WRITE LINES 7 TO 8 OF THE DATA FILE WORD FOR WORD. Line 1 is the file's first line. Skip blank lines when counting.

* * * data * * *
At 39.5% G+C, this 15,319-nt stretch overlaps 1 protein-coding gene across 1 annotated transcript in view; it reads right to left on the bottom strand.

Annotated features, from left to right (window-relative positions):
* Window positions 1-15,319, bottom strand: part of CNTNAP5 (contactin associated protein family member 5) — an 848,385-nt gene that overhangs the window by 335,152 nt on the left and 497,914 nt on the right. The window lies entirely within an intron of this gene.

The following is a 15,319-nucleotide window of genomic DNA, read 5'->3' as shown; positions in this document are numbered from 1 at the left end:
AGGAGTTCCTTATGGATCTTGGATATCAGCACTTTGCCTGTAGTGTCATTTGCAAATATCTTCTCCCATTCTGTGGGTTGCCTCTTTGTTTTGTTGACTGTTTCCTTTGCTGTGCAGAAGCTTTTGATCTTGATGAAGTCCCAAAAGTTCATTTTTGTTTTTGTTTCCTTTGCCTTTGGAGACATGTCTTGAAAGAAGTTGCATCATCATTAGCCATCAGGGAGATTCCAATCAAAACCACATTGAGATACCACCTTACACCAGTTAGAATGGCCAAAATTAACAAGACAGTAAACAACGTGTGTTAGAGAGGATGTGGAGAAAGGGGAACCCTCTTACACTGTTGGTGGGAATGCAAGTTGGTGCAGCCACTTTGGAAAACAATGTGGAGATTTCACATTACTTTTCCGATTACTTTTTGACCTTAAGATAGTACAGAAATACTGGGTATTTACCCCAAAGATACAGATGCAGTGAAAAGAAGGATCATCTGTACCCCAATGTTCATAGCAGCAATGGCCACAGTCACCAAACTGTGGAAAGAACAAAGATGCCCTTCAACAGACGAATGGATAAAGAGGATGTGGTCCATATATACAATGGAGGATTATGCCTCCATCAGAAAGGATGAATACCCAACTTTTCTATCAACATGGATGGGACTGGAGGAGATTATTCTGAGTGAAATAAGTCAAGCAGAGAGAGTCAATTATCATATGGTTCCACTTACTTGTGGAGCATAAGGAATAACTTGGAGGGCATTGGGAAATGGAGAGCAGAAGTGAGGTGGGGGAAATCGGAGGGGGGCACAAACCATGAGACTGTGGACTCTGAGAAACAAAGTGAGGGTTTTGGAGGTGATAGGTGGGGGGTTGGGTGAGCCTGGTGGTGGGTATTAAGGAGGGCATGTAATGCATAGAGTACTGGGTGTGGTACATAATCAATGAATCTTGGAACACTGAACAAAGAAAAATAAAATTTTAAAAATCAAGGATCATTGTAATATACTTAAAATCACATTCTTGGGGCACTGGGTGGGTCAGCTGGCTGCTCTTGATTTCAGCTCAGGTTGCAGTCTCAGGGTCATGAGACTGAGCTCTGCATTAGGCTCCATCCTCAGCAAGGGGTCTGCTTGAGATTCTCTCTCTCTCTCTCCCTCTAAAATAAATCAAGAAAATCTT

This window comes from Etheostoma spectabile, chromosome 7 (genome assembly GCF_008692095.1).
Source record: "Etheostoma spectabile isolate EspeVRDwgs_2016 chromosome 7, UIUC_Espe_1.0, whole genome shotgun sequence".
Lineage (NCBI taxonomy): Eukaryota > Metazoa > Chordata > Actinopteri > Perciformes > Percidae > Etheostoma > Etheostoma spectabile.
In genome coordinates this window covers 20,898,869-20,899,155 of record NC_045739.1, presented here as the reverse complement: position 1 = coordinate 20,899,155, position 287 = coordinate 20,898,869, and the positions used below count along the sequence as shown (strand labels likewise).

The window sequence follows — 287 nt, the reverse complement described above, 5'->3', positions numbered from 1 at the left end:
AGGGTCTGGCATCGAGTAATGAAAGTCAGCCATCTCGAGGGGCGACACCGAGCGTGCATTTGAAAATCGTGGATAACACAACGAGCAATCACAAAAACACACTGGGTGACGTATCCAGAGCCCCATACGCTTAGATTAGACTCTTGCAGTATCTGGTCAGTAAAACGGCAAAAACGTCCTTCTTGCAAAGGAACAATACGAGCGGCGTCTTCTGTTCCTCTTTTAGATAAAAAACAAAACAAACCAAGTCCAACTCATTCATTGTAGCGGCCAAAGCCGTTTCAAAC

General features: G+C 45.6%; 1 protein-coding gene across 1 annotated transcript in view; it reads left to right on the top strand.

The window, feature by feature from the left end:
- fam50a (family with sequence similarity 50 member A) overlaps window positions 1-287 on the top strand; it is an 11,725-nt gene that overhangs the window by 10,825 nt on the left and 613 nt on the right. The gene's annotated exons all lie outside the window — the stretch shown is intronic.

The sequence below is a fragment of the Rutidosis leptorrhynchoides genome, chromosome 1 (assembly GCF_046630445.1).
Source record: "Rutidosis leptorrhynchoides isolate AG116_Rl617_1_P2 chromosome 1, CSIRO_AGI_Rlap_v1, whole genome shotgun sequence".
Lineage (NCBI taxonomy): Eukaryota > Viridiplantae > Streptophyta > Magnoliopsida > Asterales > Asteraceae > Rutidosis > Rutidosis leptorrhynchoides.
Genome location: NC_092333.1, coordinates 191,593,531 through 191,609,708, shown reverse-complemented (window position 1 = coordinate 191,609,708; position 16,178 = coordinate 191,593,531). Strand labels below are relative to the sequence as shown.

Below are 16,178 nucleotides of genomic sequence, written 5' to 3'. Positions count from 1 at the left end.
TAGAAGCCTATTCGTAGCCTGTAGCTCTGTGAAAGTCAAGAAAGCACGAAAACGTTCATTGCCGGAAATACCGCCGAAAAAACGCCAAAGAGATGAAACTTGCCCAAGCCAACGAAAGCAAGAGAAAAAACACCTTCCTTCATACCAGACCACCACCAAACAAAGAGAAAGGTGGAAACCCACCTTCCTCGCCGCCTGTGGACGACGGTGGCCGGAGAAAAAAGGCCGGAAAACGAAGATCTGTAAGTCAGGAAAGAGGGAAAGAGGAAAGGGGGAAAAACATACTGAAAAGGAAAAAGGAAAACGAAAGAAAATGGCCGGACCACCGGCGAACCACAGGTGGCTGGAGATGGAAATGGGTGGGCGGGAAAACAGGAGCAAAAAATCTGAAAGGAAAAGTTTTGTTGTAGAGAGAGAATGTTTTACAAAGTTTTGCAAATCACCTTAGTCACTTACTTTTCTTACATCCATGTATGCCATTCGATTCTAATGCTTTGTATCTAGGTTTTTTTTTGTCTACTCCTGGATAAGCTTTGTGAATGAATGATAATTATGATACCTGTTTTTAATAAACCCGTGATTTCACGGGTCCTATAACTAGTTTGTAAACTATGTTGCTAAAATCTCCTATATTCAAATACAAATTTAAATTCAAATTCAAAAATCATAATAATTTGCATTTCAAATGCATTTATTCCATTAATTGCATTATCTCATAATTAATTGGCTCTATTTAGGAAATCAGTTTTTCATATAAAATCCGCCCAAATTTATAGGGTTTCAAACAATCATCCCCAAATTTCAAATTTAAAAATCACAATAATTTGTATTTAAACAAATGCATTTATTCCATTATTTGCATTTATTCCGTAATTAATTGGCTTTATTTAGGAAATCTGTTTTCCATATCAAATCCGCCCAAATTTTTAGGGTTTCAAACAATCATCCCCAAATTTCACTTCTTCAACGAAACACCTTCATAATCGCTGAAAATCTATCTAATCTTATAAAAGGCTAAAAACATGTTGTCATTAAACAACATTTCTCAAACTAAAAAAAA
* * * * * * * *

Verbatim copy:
Source record: "Etheostoma spectabile isolate EspeVRDwgs_2016 chromosome 7, UIUC_Espe_1.0, whole genome shotgun sequence".
Lineage (NCBI taxonomy): Eukaryota > Metazoa > Chordata > Actinopteri > Perciformes > Percidae > Etheostoma > Etheostoma spectabile.